The National Roads Authority says it has not received the $2 million it requested this year for the maintenance of the Juba Bridge.
According to the Executive Director, the Ministry of Finance has remained silent on the amount.
Juba Bridge was constructed in 1972 and it underwent some repairs in 2008.
Most of the trucks that enter Juba through Juba Bridge carry fuel and other commodities for the market.
An accident in 2010 left one lane of the bridge unusable for heavy vehicles.
Last week, the Managing Director of Rhino Star Construction Company, which has been handling rehabilitation work on the bridge, urged the government to ban heavy trucks from using the Juba Bridge as it nears collapse.
Peter Atem said the tarmac on the remaining lane is worn out, and the iron bars have been weakened by heavy loads and overuse.
But his warnings have not been heeded to. Trucks are still using the bridge fully loaded with goods. Heavy construction vehicles also cross the bridge unchecked.
“You see a sign right at the entrance of the bridge indicating maximum 45 tons, but who is going to tell whether [the trucks carry] beyond that or below?” asked Engineer Kenyatta Benjamin, Executive Director of Roads Authority.
“Unless you have a weighbridge.”
A weighbridge is usually mounted permanently on a concrete foundation to weigh trucks carrying goods and dimensions. By weighing the vehicle both empty and when loaded, the load carried by the vehicle can be calculated.
Juba Bridge provides the only access over the Nile into much of South Sudan since most goods and foodstuffs imported from Kenya and Uganda passes over the Juba-Nimule Road.
The bridge is composed of two adjacent 252-meter spans and provides the only access over the river Nile to South Sudan.
The Roads Authority says most of the steel used to construct the bridge has to be shipped from overseas.
“The bridge itself is not something that you can buy parts from Konyo-konyo, you have to import it from Britain, the manufacturer of the bridge,” said Eng. Kenyatta.
According to reports, the original Juba Nile Bridge crossing was formed from two WW2-era Bailey Bridges. However, following an earlier collapse of one of the bridges, two replacement Mabey Compact 200 bridges were installed in 2006. It was damaged by a bulldozer in 2010.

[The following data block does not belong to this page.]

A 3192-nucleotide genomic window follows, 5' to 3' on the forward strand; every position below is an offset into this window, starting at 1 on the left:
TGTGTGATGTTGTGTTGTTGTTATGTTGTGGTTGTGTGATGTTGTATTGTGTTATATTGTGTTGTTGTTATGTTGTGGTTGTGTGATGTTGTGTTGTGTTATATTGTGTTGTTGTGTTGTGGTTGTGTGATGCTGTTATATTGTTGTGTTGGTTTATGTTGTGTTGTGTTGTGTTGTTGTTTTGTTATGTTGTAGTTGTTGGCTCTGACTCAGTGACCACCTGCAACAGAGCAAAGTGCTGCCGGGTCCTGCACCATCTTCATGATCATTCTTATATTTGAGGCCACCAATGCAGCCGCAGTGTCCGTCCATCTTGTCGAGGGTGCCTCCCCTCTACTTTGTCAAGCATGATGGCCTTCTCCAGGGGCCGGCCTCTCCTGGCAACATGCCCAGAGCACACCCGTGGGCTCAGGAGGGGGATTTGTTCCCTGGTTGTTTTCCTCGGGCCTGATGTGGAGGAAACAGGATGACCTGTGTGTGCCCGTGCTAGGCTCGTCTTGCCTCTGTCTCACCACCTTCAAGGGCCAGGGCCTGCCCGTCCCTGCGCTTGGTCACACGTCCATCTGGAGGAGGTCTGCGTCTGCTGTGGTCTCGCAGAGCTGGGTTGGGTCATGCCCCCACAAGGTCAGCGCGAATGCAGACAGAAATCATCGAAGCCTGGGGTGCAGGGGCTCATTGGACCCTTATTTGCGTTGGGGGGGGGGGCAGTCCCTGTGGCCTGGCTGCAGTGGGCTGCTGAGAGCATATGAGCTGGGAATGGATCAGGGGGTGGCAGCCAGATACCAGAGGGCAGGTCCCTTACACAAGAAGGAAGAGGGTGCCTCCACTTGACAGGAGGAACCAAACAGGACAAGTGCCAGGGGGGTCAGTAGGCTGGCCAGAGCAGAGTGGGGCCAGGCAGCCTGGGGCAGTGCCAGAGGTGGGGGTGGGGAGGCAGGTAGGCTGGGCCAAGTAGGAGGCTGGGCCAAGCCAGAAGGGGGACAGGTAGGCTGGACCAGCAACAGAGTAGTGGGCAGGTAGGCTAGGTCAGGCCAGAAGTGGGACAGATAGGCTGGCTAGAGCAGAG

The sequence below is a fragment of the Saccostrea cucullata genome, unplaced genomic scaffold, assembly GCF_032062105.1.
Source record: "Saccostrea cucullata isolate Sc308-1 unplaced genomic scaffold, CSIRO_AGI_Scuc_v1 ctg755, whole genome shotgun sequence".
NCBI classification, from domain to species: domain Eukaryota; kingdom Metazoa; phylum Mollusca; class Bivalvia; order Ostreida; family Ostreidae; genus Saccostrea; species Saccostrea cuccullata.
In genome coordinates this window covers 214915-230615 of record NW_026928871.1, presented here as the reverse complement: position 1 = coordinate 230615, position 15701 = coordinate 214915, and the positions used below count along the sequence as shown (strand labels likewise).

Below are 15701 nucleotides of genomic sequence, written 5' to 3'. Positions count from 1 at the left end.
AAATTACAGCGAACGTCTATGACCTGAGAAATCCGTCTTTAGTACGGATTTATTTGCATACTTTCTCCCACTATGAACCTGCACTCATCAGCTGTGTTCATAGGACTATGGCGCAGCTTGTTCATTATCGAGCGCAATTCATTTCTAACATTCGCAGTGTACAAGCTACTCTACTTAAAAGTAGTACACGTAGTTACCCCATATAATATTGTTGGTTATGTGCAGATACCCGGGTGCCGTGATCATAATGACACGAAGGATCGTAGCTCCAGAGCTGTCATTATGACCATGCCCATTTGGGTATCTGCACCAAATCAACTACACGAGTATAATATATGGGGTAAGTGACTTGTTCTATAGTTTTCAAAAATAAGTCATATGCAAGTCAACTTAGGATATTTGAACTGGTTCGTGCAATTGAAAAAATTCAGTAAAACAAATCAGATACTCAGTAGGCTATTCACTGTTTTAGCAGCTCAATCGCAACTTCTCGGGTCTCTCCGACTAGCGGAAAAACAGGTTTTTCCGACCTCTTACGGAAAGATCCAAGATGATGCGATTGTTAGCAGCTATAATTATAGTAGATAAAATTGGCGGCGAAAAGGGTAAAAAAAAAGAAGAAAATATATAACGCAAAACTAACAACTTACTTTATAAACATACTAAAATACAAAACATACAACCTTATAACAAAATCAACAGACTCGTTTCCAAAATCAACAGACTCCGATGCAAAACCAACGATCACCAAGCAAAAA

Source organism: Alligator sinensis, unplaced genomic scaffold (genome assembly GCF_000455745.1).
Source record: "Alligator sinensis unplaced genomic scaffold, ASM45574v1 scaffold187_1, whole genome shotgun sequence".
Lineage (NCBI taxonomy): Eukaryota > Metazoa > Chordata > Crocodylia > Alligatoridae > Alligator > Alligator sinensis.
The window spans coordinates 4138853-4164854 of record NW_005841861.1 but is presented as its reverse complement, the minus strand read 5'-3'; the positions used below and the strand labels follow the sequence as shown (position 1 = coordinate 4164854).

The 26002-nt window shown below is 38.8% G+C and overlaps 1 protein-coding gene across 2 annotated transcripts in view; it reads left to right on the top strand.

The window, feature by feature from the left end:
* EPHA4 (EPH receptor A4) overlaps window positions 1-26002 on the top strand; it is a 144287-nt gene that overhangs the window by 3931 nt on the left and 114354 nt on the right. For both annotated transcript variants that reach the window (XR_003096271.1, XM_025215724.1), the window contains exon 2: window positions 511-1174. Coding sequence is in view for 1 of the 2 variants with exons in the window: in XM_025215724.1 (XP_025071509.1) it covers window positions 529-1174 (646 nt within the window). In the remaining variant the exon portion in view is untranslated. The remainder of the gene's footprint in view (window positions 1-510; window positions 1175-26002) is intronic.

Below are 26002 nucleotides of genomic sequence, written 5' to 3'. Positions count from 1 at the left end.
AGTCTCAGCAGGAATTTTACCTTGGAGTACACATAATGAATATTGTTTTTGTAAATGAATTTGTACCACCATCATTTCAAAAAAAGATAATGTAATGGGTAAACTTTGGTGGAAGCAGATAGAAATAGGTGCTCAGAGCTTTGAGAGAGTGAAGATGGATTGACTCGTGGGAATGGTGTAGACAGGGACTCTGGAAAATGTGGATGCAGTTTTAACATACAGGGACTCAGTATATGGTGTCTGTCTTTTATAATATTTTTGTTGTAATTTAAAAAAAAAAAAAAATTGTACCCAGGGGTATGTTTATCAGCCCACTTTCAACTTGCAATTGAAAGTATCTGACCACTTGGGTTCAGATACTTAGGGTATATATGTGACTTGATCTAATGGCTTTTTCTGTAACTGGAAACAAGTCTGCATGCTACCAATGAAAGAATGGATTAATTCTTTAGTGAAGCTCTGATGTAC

Funding for the repair of the Juba Nile Bridge was provided by the United States Agency for International Development (USAID) under the Accelerated Infrastructure Program, a Cooperative Agreement with United Nations Office for Project Services (UNOPS) which strengthened many parts of the country’s infrastructure.
A local contractor won the tender to carry out the repair works. The fully repaired bridge was reopened to full capacity.
But since 2010, no proper maintenance work has been done on the bridge, despite the government allocating huge sums of money towards it every financial year.
In August, the Committee of Transport, Roads and Bridges at the National parliament observed that the Ministry of Finance failed to release the 1.5 billion pounds allocated last year to the Roads Authority.
In this fiscal year 2019/2020 budget, 3 billion pounds has been allocated to the Road Authority for the maintenance of the Juba – Nimule highway, the Juba Nile Bridge and other bridges along the Nimule road.
“On average it is between 5-10 million U.S dollars to install it and maybe $250, 000 a year to maintain it,” Kenyatta revealed.
He urges the Ministry of Finance to immediately release the money allocated for the maintenance of the Juba Bridge.
“We have requested for $2 million to be sent to the supplier so that it ships [materials] to us and then we have local contractors here to start maintaining the bridge.”
“We requested this in May this year [but] up to now we haven’t received any payment,” he added.
In 2012, President Salva Kiir made the repair of the bridges as one of his government’s priorities during the administration’s first 100 days.
“Despite all the other priorities, you can see that the Juba Bridge is really in a critical stage now, and we need to do something about it,” Eng. Kenyatta concluded.
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